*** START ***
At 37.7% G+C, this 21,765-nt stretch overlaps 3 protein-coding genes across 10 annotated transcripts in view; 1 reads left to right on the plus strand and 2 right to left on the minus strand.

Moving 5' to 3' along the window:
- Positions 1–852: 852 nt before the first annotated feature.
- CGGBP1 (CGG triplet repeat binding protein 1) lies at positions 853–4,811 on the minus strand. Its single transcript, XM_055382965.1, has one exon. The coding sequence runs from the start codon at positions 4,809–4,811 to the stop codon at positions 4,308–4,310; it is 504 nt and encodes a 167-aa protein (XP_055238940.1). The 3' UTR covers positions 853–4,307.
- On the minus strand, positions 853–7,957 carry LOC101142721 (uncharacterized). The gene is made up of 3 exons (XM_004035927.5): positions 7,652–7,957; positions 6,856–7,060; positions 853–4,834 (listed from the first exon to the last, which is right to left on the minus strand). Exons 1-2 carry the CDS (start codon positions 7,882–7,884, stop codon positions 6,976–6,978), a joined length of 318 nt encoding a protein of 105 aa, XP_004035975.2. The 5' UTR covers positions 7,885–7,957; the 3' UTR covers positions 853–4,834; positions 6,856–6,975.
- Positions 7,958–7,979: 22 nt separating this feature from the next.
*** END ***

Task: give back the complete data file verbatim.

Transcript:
At 37.7% G+C, this 21,765-nt stretch overlaps 3 protein-coding genes across 10 annotated transcripts in view; 1 reads left to right on the plus strand and 2 right to left on the minus strand.

Moving 5' to 3' along the window:
- Positions 1–852: 852 nt before the first annotated feature.
- CGGBP1 (CGG triplet repeat binding protein 1) lies at positions 853–4,811 on the minus strand. Its single transcript, XM_055382965.1, has one exon. The coding sequence runs from the start codon at positions 4,809–4,811 to the stop codon at positions 4,308–4,310; it is 504 nt and encodes a 167-aa protein (XP_055238940.1). The 3' UTR covers positions 853–4,307.
- On the minus strand, positions 853–7,957 carry LOC101142721 (uncharacterized). The gene is made up of 3 exons (XM_004035927.5): positions 7,652–7,957; positions 6,856–7,060; positions 853–4,834 (listed from the first exon to the last, which is right to left on the minus strand). Exons 1-2 carry the CDS (start codon positions 7,882–7,884, stop codon positions 6,976–6,978), a joined length of 318 nt encoding a protein of 105 aa, XP_004035975.2. The 5' UTR covers positions 7,885–7,957; the 3' UTR covers positions 853–4,834; positions 6,856–6,975.
- Positions 7,958–7,979: 22 nt separating this feature from the next.